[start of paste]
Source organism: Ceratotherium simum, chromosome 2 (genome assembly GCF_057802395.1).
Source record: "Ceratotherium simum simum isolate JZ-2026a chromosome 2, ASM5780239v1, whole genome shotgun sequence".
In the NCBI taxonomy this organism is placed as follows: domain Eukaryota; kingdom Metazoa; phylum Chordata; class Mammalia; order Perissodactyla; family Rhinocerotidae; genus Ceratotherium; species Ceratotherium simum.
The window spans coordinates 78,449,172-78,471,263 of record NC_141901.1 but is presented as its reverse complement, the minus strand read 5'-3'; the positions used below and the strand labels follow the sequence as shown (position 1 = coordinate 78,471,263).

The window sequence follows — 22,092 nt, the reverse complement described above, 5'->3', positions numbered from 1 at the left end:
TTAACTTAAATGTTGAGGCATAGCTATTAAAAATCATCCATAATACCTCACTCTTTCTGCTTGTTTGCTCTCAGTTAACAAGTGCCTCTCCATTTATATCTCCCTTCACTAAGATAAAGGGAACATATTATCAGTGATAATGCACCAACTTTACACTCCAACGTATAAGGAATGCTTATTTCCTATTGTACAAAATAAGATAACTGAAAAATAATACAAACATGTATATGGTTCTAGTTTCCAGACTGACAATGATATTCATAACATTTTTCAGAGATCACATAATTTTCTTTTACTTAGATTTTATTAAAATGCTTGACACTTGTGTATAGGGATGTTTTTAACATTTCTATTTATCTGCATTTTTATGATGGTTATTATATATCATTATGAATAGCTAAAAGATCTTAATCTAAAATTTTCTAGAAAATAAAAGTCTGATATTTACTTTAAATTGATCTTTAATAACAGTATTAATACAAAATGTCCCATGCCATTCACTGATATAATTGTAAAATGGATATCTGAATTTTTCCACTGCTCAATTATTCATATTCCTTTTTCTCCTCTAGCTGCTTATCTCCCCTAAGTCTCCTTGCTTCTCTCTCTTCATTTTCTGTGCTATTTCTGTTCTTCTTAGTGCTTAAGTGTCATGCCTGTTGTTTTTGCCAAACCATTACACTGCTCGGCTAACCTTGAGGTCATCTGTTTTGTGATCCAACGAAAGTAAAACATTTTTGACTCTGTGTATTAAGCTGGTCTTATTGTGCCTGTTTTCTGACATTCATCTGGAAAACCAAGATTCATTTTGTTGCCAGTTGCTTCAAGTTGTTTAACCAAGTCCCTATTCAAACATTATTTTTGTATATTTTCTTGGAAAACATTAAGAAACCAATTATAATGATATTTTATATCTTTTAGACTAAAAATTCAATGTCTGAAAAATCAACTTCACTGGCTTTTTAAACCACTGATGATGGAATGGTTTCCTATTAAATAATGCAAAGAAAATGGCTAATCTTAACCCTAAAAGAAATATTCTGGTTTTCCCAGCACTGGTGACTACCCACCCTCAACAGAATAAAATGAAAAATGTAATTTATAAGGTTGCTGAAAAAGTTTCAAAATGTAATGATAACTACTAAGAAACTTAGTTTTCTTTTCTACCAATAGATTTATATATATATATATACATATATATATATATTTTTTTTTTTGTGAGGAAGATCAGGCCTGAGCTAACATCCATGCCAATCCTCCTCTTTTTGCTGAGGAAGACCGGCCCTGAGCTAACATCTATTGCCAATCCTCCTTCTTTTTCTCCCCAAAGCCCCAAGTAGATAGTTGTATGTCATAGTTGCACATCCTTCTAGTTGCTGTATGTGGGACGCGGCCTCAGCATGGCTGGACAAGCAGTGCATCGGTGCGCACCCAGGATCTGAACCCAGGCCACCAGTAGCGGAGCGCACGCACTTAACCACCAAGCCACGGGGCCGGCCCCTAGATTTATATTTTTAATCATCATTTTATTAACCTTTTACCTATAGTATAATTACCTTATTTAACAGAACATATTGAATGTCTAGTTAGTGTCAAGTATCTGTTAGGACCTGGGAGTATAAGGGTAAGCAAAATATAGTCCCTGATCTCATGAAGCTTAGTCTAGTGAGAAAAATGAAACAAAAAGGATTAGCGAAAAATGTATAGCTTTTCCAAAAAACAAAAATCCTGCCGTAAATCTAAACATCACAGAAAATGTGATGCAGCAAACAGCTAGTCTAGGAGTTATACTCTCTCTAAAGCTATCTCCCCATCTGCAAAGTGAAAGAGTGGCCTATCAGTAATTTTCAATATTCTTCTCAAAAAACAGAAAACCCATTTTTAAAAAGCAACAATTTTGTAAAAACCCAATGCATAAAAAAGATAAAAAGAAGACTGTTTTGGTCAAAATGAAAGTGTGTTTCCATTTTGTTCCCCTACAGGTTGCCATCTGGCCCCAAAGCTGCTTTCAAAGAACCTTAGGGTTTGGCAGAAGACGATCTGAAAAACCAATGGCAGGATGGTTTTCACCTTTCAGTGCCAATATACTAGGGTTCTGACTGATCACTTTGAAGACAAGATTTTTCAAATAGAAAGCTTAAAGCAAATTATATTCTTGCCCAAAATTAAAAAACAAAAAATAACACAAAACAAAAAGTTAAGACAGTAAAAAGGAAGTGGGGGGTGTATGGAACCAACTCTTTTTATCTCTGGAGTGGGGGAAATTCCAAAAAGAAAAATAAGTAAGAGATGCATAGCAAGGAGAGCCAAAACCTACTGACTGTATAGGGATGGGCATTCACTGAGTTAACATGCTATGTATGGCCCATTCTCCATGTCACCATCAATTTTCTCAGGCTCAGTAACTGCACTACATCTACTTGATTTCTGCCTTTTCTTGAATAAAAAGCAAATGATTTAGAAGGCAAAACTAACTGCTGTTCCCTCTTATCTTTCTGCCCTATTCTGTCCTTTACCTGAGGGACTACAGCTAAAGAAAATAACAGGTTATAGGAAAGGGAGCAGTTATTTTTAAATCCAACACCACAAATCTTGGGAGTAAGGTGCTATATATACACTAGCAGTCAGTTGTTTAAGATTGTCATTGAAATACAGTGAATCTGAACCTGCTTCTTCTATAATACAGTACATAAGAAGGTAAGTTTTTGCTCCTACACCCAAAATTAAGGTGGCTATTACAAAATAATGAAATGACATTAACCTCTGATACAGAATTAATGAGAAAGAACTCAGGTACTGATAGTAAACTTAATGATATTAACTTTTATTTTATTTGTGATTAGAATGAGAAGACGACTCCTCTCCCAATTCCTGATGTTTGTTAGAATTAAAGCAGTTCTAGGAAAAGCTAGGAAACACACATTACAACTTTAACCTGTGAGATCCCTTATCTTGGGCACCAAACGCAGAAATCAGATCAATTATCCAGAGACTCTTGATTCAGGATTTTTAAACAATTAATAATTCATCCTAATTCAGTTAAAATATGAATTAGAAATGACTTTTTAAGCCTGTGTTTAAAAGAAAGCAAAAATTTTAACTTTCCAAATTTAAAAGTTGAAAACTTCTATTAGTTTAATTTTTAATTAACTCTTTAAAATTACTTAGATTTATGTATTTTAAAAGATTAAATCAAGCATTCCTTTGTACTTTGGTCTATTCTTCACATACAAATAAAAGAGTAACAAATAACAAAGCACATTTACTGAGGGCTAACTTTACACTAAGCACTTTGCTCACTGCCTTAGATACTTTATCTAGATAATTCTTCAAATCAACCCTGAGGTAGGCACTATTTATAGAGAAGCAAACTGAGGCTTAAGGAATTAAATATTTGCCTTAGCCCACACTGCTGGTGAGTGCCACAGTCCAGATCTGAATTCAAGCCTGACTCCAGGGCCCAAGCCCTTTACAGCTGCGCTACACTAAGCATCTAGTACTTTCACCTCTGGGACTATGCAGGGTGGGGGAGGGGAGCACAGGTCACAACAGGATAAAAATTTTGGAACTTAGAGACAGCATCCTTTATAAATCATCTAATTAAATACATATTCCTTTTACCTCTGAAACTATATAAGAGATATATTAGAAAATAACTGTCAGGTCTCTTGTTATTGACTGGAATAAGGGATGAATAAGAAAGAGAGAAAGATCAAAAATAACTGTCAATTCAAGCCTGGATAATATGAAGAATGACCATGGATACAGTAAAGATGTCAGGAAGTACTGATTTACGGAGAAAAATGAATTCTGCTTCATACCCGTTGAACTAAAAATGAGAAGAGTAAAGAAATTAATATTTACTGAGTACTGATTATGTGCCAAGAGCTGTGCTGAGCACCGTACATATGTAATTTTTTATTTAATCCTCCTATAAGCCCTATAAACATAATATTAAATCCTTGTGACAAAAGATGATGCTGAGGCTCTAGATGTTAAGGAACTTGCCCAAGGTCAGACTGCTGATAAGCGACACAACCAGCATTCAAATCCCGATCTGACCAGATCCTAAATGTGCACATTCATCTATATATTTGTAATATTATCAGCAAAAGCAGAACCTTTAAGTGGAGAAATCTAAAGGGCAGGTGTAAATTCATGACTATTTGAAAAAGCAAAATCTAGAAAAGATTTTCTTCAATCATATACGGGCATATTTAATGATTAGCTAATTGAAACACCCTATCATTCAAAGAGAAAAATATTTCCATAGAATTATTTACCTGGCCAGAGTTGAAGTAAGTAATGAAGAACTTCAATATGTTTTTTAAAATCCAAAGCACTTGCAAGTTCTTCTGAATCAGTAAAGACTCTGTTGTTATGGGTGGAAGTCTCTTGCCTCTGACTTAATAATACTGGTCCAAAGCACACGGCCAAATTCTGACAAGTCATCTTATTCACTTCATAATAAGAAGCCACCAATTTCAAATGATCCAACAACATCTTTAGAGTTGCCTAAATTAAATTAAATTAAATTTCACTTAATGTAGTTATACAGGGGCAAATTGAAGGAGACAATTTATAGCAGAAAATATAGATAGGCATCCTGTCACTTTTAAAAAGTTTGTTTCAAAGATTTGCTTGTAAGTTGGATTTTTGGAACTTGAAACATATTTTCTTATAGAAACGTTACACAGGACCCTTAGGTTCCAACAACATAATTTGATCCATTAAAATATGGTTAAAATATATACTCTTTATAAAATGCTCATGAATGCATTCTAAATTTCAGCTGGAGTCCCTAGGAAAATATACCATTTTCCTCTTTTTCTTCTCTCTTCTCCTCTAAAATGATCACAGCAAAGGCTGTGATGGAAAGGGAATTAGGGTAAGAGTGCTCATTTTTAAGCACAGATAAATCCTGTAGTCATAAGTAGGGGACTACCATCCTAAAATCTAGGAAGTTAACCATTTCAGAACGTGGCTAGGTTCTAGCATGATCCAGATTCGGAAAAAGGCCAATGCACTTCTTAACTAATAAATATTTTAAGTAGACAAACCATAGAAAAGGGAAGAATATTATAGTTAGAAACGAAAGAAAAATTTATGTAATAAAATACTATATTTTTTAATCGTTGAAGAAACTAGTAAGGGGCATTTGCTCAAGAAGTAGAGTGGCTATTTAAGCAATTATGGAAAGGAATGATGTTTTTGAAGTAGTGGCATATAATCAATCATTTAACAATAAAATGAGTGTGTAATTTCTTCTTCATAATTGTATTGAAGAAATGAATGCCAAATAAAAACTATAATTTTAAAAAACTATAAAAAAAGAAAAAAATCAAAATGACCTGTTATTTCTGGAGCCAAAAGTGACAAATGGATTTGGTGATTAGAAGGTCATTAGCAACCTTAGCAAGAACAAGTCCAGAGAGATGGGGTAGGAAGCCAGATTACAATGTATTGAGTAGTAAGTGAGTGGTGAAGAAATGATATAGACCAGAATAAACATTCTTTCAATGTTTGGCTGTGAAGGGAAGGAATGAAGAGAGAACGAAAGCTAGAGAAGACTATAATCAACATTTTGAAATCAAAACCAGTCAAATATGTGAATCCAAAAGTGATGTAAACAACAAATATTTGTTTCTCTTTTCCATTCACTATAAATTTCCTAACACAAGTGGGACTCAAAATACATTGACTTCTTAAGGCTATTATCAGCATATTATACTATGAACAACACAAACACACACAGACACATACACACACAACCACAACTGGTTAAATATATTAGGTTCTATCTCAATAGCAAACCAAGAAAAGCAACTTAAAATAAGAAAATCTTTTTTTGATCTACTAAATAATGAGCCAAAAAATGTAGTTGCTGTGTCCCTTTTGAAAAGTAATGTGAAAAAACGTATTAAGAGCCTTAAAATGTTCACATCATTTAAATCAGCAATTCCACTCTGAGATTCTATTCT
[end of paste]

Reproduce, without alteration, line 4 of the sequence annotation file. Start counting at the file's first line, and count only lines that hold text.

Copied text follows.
The window spans coordinates 78,449,172-78,471,263 of record NC_141901.1 but is presented as its reverse complement, the minus strand read 5'-3'; the positions used below and the strand labels follow the sequence as shown (position 1 = coordinate 78,471,263).